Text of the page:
• Seeing if you can connect to someone within the company more readily and then get referred to Cheryl.
  • Reaching out to Cheryl directly.

Going the more personal approach is always preferable, and so in this way you would talk to Steve (if you were me), he would connect you to someone he knows, and perhaps that person would connect you with Cheryl.

If you go the direct route, you have a couple of options:

  • You can send an inMail to Cheryl (requires paid LinkedIn account), or
  • Be a bit more aggressive and send her a request to connect

Formulate the right message

Regardless of which approach you take, the best thing you can do is try to either make a personal connection or offer some sort of value to the person you are trying to connect with.

Cheryl’s busy. She doesn’t have much time, and what you don’t want to do is upset her by being needy. Don’t say:

“Hi Cheryl, I want to change industries and get into the flower business and I saw your company and wanted to chat with you.”

Remember, Cheryl is busy. She’s running a big company and she doesn’t care about your professional needs. Instead try to offer her value. For example:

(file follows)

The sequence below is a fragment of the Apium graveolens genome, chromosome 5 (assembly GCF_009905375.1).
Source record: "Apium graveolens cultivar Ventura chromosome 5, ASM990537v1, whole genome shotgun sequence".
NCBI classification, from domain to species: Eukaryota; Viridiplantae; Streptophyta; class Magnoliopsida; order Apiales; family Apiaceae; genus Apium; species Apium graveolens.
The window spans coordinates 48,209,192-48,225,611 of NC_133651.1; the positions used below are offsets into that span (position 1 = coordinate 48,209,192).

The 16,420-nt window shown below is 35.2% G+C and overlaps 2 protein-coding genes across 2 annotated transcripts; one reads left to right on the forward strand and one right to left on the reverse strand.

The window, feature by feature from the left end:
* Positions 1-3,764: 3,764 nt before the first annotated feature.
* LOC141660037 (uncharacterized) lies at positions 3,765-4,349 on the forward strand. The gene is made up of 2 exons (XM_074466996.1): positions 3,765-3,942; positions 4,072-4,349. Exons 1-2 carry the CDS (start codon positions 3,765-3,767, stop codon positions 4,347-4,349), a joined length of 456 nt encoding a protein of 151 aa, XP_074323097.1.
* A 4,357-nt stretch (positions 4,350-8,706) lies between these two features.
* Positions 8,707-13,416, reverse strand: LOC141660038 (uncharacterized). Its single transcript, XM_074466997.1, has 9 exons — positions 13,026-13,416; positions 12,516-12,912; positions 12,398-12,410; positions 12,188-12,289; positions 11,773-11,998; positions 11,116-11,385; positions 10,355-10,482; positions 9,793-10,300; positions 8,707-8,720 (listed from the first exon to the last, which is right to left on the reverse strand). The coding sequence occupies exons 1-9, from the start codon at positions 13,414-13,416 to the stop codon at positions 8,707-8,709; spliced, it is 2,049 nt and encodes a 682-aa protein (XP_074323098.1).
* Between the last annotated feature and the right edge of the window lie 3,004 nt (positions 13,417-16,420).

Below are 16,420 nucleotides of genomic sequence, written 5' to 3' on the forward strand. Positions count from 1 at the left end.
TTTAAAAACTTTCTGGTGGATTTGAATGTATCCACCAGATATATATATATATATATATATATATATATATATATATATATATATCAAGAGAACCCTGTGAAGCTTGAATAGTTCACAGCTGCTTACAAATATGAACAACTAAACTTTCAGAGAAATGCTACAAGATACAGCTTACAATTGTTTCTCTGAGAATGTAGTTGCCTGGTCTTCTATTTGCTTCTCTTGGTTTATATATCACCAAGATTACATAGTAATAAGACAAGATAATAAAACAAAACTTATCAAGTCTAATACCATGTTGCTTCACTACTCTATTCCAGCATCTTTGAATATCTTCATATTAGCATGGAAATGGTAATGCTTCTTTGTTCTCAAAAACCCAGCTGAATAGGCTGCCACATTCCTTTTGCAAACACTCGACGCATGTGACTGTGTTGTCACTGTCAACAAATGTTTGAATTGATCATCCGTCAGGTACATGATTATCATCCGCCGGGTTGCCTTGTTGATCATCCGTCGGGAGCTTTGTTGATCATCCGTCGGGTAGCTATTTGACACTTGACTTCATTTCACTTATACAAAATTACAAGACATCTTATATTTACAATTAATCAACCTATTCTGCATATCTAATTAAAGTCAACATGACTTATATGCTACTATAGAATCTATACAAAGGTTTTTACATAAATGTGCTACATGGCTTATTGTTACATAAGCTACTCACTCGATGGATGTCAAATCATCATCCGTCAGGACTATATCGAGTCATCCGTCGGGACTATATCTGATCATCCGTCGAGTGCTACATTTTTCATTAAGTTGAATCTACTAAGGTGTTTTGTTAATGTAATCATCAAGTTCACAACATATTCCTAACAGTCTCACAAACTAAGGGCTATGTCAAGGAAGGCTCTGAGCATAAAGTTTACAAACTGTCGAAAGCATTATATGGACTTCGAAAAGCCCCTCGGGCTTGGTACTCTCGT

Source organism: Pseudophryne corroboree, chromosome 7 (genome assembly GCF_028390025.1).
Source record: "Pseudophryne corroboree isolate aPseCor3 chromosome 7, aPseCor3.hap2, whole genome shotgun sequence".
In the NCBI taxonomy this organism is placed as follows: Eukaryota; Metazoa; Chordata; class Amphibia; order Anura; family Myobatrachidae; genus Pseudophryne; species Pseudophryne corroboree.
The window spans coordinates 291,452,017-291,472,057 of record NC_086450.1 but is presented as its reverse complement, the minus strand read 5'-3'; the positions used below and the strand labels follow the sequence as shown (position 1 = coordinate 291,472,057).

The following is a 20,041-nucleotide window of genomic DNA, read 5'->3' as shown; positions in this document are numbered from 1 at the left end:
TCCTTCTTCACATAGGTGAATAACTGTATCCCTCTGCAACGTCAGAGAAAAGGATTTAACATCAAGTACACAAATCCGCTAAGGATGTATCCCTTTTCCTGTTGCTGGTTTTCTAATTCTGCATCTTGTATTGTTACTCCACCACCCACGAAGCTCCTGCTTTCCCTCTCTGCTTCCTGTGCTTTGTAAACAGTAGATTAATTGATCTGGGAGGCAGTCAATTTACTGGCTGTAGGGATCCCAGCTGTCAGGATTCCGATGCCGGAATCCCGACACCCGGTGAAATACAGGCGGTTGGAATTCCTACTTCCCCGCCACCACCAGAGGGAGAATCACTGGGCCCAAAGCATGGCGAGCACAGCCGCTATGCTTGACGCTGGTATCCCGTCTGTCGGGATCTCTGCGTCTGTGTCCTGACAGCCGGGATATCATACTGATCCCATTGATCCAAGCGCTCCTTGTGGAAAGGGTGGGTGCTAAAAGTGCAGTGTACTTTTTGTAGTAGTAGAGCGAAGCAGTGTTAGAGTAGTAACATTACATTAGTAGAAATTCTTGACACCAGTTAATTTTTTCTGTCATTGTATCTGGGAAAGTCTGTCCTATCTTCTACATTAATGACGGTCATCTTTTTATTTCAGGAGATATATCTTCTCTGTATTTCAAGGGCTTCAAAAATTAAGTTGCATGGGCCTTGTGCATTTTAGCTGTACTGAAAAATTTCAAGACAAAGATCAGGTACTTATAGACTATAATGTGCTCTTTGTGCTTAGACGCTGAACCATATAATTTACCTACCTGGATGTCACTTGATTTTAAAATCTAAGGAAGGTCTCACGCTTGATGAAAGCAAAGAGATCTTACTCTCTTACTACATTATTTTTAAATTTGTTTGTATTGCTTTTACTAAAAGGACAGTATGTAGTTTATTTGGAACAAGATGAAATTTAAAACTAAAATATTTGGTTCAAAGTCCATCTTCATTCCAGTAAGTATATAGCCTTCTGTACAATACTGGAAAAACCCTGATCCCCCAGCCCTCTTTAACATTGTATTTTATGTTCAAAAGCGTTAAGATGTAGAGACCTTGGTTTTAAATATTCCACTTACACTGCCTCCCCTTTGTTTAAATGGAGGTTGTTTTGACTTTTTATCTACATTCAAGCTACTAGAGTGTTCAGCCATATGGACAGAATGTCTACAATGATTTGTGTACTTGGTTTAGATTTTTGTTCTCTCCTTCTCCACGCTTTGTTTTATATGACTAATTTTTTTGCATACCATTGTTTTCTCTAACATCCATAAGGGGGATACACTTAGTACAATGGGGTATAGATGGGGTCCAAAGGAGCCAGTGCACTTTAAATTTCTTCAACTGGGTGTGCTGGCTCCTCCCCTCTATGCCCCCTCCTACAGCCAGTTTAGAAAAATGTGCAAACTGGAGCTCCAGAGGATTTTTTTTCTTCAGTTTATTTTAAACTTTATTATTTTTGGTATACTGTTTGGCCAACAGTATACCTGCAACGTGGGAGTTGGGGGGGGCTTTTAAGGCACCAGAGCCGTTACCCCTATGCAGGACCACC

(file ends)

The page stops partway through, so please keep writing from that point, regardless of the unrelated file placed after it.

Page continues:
“Hi Cheryl, I recently spoke with _______ (whoever that person is between you and Steve) and he thought we should talk. I have some ideas on how we might use internet marketing (or whatever your field of expertise is) to improve your business. –Let’s connect.”

Now this is a note that Cheryl might respond to. You’ve made a personal connection and you’ve shown how you can help her. Your odds of getting a response went way up.

If at first you don’t succeed, try, try again!

Let’s say that Cheryl doesn’t respond. Perhaps it is time to find someone else to talk to. As you can see, below her name (and everyone else at Stadium Flowers) is green text that says, “similar.”

Clicking this button will show you people who have similar profiles across LinkedIn. Look for another person like Cheryl and have at it.

Networking is a numbers game. You need to reach out to people and deliver value.

Join LinkedIn groups in the industry